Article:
I know where the error lies. Can you see it? It has to do with the conditions on the property of exponents that I used.

Making a mistake can be a teaching opportunity; learning to recognize (subtle) errors is important. So, what did he do wrong?

(Notice that we have found the case Amia missed, namely that all real x are solutions when \(n=1\); but we haven’t yet found that \(x=1,-1\) are solutions.)

Checking the conditions

After Amia replied, unable to locate the error, Doctor Rick added a hint:

Did you notice the property of exponents that I used? I didn’t state it explicitly, but it was this:

If xa = xb then a = b.

Under what conditions on the variables is this true?

Whenever we apply a property, we need to make sure it applies under that conditions that are present.

Amia made an unclear reply, to which Doctor Rick answered:

What I asked you was: Under what conditions on the variables is it true that

If xa = xb then a = b   ?

I have looked for a full statement of this property, but many lists of properties of exponents only include those that are useful in simplifying exponential expressions. Here is one place online that I find the full statement:

If b is a positive number other than 1, then bx = by if and only if x = y .

Thus we can’t apply the property if the base (x for us) is negative, 0, or 1.

This property is the one-to-one property of exponentiation: It says that there is only one exponent (with a given base, which in our context is x) that will produce any given number (if any). It is not true if the base is 0 (since zero to any (non-zero) power is 0), or if the base is 1 (since 1 to any power is 1), or if the base is negative (we’ll explore this below).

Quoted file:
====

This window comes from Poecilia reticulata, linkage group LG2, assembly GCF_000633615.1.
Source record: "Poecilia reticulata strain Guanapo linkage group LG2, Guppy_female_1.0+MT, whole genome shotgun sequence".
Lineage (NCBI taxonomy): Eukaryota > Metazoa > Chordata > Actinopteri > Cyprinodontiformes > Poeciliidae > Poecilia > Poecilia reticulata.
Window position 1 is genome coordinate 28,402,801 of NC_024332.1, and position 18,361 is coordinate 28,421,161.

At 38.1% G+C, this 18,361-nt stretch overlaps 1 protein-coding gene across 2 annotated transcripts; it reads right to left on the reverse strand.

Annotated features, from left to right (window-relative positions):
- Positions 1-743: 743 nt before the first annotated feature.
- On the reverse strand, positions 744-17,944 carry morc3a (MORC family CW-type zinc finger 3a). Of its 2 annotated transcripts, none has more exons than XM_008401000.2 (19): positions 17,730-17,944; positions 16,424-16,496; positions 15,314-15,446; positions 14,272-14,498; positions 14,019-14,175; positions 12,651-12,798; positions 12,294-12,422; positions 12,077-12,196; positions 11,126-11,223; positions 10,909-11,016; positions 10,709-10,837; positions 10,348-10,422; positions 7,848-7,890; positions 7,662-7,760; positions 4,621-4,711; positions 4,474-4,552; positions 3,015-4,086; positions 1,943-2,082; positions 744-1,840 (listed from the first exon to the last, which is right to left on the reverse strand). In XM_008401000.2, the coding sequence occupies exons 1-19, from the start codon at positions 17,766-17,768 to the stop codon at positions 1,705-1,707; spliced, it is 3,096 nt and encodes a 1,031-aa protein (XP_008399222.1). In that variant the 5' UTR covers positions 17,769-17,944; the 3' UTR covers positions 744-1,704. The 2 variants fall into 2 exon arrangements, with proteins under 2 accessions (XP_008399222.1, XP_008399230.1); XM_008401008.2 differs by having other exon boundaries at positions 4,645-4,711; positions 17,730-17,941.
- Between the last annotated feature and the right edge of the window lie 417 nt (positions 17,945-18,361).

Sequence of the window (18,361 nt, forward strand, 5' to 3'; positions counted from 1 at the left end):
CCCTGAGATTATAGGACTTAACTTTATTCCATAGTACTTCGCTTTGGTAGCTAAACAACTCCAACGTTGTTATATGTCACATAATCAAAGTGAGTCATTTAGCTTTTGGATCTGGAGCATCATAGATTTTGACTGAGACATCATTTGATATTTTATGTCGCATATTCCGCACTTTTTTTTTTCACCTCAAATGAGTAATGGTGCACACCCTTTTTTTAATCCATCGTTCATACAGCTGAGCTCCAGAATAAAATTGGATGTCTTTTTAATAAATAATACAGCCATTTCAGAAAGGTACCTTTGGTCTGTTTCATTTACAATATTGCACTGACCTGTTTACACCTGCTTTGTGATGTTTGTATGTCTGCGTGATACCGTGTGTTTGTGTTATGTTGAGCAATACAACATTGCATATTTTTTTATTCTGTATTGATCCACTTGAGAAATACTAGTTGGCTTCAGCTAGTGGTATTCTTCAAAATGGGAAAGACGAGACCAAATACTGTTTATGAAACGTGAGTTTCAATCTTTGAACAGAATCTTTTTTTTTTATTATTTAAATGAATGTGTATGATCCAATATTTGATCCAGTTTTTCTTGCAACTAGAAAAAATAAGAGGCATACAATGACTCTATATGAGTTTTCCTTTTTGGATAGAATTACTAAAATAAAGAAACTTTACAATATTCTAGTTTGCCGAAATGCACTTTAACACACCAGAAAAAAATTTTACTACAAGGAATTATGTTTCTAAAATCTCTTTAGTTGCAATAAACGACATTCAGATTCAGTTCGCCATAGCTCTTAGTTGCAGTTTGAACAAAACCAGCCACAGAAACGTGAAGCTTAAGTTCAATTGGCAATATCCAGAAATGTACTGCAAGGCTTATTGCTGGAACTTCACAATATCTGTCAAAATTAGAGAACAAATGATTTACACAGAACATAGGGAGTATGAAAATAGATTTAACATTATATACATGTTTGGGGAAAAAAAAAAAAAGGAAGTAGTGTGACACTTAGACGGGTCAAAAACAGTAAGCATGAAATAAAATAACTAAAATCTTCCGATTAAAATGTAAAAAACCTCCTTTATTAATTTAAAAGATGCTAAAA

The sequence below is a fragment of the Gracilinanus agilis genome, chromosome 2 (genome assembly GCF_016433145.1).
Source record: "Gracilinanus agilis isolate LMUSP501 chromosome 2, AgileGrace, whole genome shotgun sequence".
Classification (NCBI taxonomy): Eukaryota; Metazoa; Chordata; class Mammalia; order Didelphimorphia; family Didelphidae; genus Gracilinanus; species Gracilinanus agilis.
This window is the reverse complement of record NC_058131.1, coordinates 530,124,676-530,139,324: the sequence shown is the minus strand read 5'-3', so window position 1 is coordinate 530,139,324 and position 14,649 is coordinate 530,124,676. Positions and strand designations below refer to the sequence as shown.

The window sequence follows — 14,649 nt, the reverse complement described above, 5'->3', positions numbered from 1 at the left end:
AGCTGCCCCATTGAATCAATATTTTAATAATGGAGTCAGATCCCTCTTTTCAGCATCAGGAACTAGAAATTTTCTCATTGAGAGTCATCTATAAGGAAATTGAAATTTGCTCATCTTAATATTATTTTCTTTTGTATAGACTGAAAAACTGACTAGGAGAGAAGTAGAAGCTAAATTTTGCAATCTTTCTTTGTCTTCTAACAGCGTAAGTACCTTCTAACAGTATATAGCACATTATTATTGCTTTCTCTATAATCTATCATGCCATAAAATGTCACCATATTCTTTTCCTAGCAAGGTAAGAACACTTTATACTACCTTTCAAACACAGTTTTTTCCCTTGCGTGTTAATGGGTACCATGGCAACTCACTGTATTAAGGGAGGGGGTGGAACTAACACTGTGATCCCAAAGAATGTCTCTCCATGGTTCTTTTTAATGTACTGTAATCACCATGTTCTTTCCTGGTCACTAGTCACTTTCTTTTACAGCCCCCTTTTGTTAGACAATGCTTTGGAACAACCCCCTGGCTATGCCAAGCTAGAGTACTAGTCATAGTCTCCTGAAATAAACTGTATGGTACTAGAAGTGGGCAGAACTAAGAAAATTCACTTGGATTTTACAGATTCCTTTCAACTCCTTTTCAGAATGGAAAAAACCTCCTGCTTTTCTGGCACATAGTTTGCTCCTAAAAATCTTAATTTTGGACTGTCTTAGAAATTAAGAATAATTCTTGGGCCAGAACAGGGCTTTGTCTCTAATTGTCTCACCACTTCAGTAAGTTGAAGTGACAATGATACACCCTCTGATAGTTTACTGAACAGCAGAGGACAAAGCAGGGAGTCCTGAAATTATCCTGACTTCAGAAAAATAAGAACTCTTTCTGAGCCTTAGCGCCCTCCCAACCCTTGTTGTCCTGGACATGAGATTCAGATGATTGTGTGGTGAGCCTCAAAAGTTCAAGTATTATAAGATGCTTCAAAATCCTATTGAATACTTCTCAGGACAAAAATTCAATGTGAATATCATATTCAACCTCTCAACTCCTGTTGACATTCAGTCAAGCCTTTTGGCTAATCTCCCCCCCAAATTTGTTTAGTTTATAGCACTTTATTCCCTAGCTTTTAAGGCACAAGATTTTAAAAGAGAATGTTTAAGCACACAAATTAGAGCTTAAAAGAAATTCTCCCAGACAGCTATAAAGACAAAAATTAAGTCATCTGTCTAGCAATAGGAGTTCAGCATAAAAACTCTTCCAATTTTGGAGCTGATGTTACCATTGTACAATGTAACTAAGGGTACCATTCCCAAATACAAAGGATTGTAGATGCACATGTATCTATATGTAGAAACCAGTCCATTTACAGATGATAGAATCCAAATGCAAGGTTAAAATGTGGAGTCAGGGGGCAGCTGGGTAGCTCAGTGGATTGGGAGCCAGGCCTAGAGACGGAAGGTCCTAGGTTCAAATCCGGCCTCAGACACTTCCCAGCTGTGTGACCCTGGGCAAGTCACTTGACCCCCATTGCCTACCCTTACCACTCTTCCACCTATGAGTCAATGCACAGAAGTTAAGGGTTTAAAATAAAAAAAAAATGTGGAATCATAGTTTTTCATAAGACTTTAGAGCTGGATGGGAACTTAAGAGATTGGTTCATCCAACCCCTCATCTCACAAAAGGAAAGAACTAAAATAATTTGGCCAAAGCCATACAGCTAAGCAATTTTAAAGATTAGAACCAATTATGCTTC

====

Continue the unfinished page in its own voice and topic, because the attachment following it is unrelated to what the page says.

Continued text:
I find an equivalent statement in a textbook:

Other sources may be more vague because they hide the conditions on the base inside their definition of what counts as an exponential function. It’s easy to forget, as he said, because we normally work only with proper exponential functions.

I applied the property with a = n – 1/n and b = 0 (or equivalently, with a = n and b = 1/n). I concluded that n must be 1 or –1. In those cases x could have any value; otherwise there was no solution. But now we see that this conclusion applies only to x > 0, x ≠1. Thus here is what I have established so far:


xn = x1/n       [1]

where n is a positive integer.

If n = 1, we have x1 = x1 and every x is a solution. (This is the part you have missed.)

Otherwise, no positive x other than 1 could be a solution.

Checking x = 0 and x = 1, we find that both are solutions for any n.